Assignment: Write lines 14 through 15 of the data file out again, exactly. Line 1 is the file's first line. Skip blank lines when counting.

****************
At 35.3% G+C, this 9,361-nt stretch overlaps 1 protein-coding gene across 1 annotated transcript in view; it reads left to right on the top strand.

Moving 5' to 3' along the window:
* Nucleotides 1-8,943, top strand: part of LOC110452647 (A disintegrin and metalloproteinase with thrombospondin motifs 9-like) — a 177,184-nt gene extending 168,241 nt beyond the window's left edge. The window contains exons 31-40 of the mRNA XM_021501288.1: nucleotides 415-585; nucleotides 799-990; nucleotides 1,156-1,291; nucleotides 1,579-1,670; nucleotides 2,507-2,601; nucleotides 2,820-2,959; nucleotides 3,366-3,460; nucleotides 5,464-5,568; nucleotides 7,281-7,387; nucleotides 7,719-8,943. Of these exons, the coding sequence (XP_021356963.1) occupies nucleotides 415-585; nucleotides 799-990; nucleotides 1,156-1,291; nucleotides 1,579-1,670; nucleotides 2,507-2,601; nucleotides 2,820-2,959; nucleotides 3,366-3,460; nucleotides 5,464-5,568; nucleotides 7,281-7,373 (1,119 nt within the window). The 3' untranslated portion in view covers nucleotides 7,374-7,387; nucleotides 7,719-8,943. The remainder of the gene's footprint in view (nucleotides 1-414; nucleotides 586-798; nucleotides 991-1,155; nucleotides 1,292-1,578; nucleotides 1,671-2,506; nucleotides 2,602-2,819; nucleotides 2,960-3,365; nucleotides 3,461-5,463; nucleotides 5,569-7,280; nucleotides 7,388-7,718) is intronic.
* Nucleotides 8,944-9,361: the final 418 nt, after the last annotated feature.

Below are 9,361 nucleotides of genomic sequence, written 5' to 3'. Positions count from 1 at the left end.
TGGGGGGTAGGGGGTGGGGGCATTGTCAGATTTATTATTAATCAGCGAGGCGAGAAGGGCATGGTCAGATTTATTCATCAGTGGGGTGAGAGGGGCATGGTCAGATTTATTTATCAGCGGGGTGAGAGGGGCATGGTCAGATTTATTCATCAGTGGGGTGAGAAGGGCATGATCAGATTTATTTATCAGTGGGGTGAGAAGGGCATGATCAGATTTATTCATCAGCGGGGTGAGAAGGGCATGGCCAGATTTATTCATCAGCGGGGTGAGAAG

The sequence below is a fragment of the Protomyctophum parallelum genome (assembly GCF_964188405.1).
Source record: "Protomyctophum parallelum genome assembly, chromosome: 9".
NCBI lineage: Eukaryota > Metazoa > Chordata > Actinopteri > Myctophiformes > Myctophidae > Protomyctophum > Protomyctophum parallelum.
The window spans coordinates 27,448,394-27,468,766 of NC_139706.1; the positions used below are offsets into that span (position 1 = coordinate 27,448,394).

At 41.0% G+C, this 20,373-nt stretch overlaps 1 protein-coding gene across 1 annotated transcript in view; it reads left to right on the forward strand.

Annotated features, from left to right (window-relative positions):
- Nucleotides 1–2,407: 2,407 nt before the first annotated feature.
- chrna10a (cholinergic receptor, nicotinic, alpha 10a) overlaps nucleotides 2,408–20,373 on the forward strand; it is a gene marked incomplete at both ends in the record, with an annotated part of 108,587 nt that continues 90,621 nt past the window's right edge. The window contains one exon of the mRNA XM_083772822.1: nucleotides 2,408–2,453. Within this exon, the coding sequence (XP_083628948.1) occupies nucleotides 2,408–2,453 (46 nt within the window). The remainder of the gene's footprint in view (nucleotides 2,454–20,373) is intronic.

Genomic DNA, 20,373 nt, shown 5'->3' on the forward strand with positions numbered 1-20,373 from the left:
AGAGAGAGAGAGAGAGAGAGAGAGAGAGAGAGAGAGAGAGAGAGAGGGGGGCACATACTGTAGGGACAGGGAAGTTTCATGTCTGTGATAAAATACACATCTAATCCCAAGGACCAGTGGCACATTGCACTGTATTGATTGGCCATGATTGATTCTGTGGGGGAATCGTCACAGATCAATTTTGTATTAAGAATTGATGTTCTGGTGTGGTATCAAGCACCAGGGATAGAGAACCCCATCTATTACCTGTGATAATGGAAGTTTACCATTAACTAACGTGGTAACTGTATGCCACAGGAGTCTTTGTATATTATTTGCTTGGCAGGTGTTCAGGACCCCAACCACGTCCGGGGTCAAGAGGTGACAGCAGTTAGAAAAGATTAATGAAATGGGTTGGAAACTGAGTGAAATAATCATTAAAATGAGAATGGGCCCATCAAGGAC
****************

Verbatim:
- chrna10a (cholinergic receptor, nicotinic, alpha 10a) overlaps nucleotides 2,408–20,373 on the forward strand; it is a gene marked incomplete at both ends in the record, with an annotated part of 108,587 nt that continues 90,621 nt past the window's right edge. The window contains one exon of the mRNA XM_083772822.1: nucleotides 2,408–2,453. Within this exon, the coding sequence (XP_083628948.1) occupies nucleotides 2,408–2,453 (46 nt within the window). The remainder of the gene's footprint in view (nucleotides 2,454–20,373) is intronic.

Genomic DNA, 20,373 nt, shown 5'->3' on the forward strand with positions numbered 1-20,373 from the left: